Both these little entries ask you to reconsider the ordinary. The 'common' experiences of nature are all in fact extraordinary, the stuff of myth, romance and campfires. Babies see the world with brand new eyes, which is wonderful to observe. The artist/naturalist's goal is to find ways to strip away the blinders of routine and return the eyes and perceptions to those of a child.

As sky begins to glow, a barred owl
sits a hoarfrost branch and looks around,
and around, and all the other way around,
a pair of hungry eyes perched upon a swivel,
but mostly he is feathered ears:
he hopes to hear the tiny sounds
of mouse claws on the crystal snow
where tunnels end and day is risked for food.
Owl's hunt is so still that when I see a talon flex
I almost hear the hoarfrost break and sift to ground.
Observation, like any hunt, is done with all five senses. Encourage kids to practice being still. Stillness is a much more attractive idea to kids than being quiet, or listening Tell kids, "If you become very still within yourself, you will open to the world outside yourself."
In the pond, minnows hang
suspended in their peaceful sleep,
pectoral fins slightly fanning now and then,
light slowed from above by ice and snow
but present as a waterglow
that passes through the calm flesh
of transparent minnow fry
that wait the winter out to grow.
Cast out your observing imagination and net awareness of the other lives around you. Fish beneath the ice really do spend the winter mostly hanging out, allowed by a lower metabolic need. The pure wonder of all these lives so unlike our own!

Light lingers longer day by day,
In the branches squirrels race and play
at love, while raccoons grow restless in dens
within the hollow trunks
and wrinkle noses for the other's ready scent.
The nostrils of the earth flare wide
to the change this reborn light requires
There are yet no humming bees
but there is honey in the trees.
For the billionth time the turning of the earth about the sun has begun to temper winter and prepare the great rebirth named Spring, and all earth's creatures sense it. For many mammals and some predatory birds, now is the time to mate, so the young will leave the nests and dens at a time when spring's lush food is plentiful.

Something new is in the air.
A dozen young turkey toms peck and chase,
stop and beat wings as back and forth they trot
indignantly, a "guy thing" free-for-all.        
All the while a single crow sits a branch
above the fight and brays out his caws
bouncing with each raucous call.
When spring begins to dance the bloodstream, we see ourselves in nature's mirror at every glance. Guys are guys, of any species, and every fight does have its delighted, jeering crow. Life is We, not Us and Them.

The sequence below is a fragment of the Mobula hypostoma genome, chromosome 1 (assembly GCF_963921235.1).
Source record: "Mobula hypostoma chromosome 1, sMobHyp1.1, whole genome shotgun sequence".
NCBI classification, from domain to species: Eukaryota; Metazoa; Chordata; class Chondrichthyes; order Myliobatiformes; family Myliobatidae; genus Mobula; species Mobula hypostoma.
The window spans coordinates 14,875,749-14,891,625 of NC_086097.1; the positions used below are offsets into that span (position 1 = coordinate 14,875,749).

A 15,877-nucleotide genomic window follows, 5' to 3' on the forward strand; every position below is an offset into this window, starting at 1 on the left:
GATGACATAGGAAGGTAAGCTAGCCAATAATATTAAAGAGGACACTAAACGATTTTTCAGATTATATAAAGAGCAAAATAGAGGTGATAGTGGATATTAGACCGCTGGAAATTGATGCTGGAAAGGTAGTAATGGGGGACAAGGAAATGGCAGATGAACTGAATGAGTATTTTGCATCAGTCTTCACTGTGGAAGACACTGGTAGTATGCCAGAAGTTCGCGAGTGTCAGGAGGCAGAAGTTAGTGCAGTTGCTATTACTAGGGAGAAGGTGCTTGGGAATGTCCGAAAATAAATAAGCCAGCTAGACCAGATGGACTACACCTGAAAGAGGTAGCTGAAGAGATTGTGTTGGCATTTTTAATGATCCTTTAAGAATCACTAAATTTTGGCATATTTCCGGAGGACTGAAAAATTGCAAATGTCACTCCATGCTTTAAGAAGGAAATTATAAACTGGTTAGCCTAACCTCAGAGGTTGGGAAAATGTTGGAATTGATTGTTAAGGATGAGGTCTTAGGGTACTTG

Through light fog this morning
Opossum sifts snow for something she can eat.
Her ears are hairless pink, black ridged
on the edges where they froze one night.
Her pink tailtip has frozen off as well,
with an end of telltale black.
But here she is, stubborn supple hands
sifting snow in fog the funky white
of her wide possum back.
Life and seasons bite parts of us away. But our stubborn lives insist on making do with what is left. Honor this universal persistence wherever you may find it. Imagine also what was present before life nibbled it away. This grows empathy.

Perched close by today is owl,
who waits for breakfast to appear,
and mutters under the hook of his beak
the owl's song of songs:
"To find the All,
Search out the small."
And quietly flies to eat it.
Owl's song restates more simply the old Roman adage Multum in Parvo, or Much in Little. Knowledge of the large proceeds from intimacy with the small. See the universe in a grain of sand, a lifetime in a flower. General principles are revealed by close attention to the details of experience. This is as true in science as in art: the theory of evolution flowed from the beaks of small birds.

A rain of January ice
with snow on top.
Sheathed branches bow
to the force that humbles oaks:
A reign of January ice
topped with sticky snow
coats twigs and weeds with white
and bends them low in arcs.
Above this caws one crow.
Be playful with your words, puns and homonyms and such, like rain and reign. Also encourage contrast (the crow against white, his caw against silence). In poetry, recurrence is one key: recurring sounds, repeated images, recurring rhythms. Repeat yourself, for fun, for emphasis, for music.